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Thursday, July 2, 2009

The House in Homestead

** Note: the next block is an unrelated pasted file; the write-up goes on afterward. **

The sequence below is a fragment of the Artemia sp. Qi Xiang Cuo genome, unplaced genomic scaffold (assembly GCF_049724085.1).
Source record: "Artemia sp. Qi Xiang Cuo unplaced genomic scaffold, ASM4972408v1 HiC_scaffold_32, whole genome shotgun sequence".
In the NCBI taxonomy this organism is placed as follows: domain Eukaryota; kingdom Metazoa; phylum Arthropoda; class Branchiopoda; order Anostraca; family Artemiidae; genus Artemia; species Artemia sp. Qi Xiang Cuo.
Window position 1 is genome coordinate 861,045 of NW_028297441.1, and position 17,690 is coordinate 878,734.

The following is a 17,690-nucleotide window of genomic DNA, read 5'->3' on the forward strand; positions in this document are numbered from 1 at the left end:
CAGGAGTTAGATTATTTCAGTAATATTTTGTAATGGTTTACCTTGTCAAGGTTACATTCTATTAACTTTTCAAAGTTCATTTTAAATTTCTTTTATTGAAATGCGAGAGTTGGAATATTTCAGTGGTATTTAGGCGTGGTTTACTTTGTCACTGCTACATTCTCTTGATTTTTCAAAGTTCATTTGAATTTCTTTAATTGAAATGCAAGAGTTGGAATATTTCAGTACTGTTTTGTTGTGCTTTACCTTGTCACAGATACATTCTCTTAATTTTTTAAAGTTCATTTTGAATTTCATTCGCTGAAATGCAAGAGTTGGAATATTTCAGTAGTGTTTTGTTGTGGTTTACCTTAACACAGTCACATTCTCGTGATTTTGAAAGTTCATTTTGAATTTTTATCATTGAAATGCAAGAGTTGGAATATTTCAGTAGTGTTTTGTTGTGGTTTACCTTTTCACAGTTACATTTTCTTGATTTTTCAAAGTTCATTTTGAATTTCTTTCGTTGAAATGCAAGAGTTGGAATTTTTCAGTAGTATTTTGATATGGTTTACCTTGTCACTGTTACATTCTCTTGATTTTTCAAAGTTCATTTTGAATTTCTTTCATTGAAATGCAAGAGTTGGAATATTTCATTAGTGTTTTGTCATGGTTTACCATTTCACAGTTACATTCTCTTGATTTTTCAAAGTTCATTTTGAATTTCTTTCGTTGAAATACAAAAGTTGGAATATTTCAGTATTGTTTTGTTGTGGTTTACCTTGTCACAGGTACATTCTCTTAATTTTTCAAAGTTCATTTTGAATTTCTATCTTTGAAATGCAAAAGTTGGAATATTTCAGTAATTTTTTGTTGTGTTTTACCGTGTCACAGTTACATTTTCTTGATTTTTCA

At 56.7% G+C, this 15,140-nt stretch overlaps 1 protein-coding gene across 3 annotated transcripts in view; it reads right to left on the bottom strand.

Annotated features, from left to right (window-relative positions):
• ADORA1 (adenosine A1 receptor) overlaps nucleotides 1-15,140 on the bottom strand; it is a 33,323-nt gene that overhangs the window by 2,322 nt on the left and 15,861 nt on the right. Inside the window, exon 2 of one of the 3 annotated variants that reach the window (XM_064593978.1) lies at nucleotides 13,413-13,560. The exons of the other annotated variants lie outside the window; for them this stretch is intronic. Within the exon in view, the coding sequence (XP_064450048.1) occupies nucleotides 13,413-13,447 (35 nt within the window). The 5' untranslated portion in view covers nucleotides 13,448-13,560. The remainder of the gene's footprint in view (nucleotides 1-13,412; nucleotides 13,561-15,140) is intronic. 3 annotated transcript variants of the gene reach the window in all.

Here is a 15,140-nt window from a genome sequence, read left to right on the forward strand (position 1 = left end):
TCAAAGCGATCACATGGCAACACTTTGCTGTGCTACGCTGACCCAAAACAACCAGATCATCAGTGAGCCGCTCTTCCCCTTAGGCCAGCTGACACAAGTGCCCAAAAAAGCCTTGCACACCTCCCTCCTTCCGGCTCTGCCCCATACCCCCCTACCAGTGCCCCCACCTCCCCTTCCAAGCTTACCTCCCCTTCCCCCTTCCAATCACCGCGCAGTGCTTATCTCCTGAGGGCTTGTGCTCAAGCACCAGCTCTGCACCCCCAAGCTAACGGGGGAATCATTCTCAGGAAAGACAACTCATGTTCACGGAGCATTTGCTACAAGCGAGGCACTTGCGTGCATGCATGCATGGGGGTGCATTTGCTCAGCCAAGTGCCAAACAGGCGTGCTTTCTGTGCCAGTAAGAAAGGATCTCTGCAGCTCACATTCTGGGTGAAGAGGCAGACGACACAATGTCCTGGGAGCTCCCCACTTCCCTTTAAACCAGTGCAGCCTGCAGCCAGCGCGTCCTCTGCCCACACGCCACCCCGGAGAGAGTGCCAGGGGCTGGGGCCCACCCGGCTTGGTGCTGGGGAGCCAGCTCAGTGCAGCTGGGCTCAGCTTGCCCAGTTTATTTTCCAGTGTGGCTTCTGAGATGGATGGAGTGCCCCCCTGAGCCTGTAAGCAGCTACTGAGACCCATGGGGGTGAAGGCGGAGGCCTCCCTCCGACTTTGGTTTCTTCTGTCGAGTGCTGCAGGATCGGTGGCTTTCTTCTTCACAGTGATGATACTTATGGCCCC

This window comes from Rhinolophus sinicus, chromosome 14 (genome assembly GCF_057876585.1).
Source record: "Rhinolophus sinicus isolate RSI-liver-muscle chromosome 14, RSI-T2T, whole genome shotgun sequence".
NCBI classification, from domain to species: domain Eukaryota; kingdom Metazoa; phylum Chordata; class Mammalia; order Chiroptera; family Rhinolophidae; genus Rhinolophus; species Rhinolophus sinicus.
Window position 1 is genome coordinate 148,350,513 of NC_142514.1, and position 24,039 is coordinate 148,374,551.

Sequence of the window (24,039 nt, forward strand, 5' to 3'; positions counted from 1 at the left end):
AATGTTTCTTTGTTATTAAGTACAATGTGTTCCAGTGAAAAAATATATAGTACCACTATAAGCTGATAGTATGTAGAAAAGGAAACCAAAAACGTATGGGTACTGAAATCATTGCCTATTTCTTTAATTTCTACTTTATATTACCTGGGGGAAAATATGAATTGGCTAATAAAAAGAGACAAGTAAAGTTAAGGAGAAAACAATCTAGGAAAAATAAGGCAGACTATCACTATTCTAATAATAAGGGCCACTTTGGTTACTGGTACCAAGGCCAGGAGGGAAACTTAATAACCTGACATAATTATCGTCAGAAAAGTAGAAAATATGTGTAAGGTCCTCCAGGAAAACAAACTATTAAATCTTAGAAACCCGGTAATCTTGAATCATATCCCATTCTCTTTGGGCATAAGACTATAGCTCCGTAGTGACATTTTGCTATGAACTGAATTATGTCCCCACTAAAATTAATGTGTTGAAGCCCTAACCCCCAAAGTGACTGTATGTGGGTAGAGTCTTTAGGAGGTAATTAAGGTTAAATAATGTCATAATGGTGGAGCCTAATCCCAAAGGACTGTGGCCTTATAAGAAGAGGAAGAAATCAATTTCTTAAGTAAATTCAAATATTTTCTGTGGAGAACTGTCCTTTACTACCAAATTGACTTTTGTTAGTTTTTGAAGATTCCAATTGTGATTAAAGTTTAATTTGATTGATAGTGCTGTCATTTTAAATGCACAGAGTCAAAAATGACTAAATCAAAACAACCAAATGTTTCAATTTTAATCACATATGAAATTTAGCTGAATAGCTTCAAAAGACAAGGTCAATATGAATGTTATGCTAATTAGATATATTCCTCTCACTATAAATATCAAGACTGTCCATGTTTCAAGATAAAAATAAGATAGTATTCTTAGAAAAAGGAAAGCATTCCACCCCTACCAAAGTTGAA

In 1994, a non-profit corporation established a Foundation in the community of Homestead ... seven miles from downtown Pittsburgh that provides after-school tutoring for inner-city youths, computer skills training, college scholarships, and little league baseball and field renovation programs. Duquesne University and the University of Pittsburgh provide tutors. The foundation also provides motivational training to show the children of the area that there is a larger world full of opportunities for them. Community leaders work with the students to show them that they have options for their futures, and that they have career options. They are encouraged to pursue their education to improve themselves. Gone is the "House That Ruth Built" ... it's been replaced by a home run haven that makes a mockery of the Babe's fantastic feats. They say that nobody ever hit one out of Yankee Stadium ... well, save one ... Josh GibsonJosh Gibson is credited with having hit a home run in a Negro League game at Yankee Stadium that struck two feet from the top of the wall circling the center field bleachers, about 580 feet from home plate. That was close ... certainly cigar worthy! Chicago American Giants infielder Jack Marshall is among those having said that Gibson slugged one over the third deck next to the left field bullpen in 1934 for the only fair ball hit out of Ruth's old house. Belting home runs of more than 500 feet was not unusual for Gibson ... another, in Monessen, Pa., reportedly was measured at 575 feet. Teammate Satchel Paige said, "He was the greatest hitter who ever lived" ... WalterJohnsonwhile Walter "Big Train" Johnson said, "He hits the ball a mile!" He was so good that some referred to Babe Ruth as"the white Josh Gibson". In various publications, Gibson has been credited with as many as 84 homers in one season. Reports vary regarding the number of home runs Josh Gibson hit, with some estimates as high as 962 ... his Hall of Fame plaque says he hit "almost 800" homers and a lifetime batting average of .359 during his 17-year career. Other sources indicate higher numbers with one putting his average at .384, best in Negro League history. Josh in BronzeThe records indicate that he won nine home-run titles and four batting championships playing for the Crawfords and the Homestead Grays. In two seasons during the late 1930s, it was written that not only did he hit higher than .400, but his slugging percentage was above 1.000. Josh GibsonOfficially, Josh Gibson was a catcher in the baseball's Negro Leagues. He was born Dec. 21, 1911 in Buena Vista, Ga. and died in 1947. He played from 1930 to 1946 and elected to the baseball hall of fame in 1972. A bronze statue of Gibson was erected this year in Nationals Park in Washington D.C. In the 1998 Sporting News' 100 Greatest Players rankings, Josh Gibson is number 18 ... just behind The Mick ... not too bad to have never played in the Majors! Josh & Babe PaintingPerhaps Josh Gibson's best and most lasting contribution will be The Josh Gibson Foundation ... the house that Josh Built still stands! Since 1994, Josh Gibson's Great Grandson, Sean, has dedicated himself to increasing the awareness of his famous Great Grandfather and the other great Negro League Players who lead the way for the great Jackie Robinson. Had there been no Satchel Paige, no Cool Papa Bell, no Josh Gibson ... In 2004, at a chance meeting at a wedding in Scottsdale, AZ, Sean Gibson and Brent Stevens (great grandson of The Babe) met and got to talking about their famous great-grandfathers. They didn't believe that The Babe and Josh Gibson had ever met in real life but what if the baseball playing field had been a level one back then? That's when they decided to jointly commission this painting theorizing a relationship between the black Babe Ruth and the white Josh Gibson.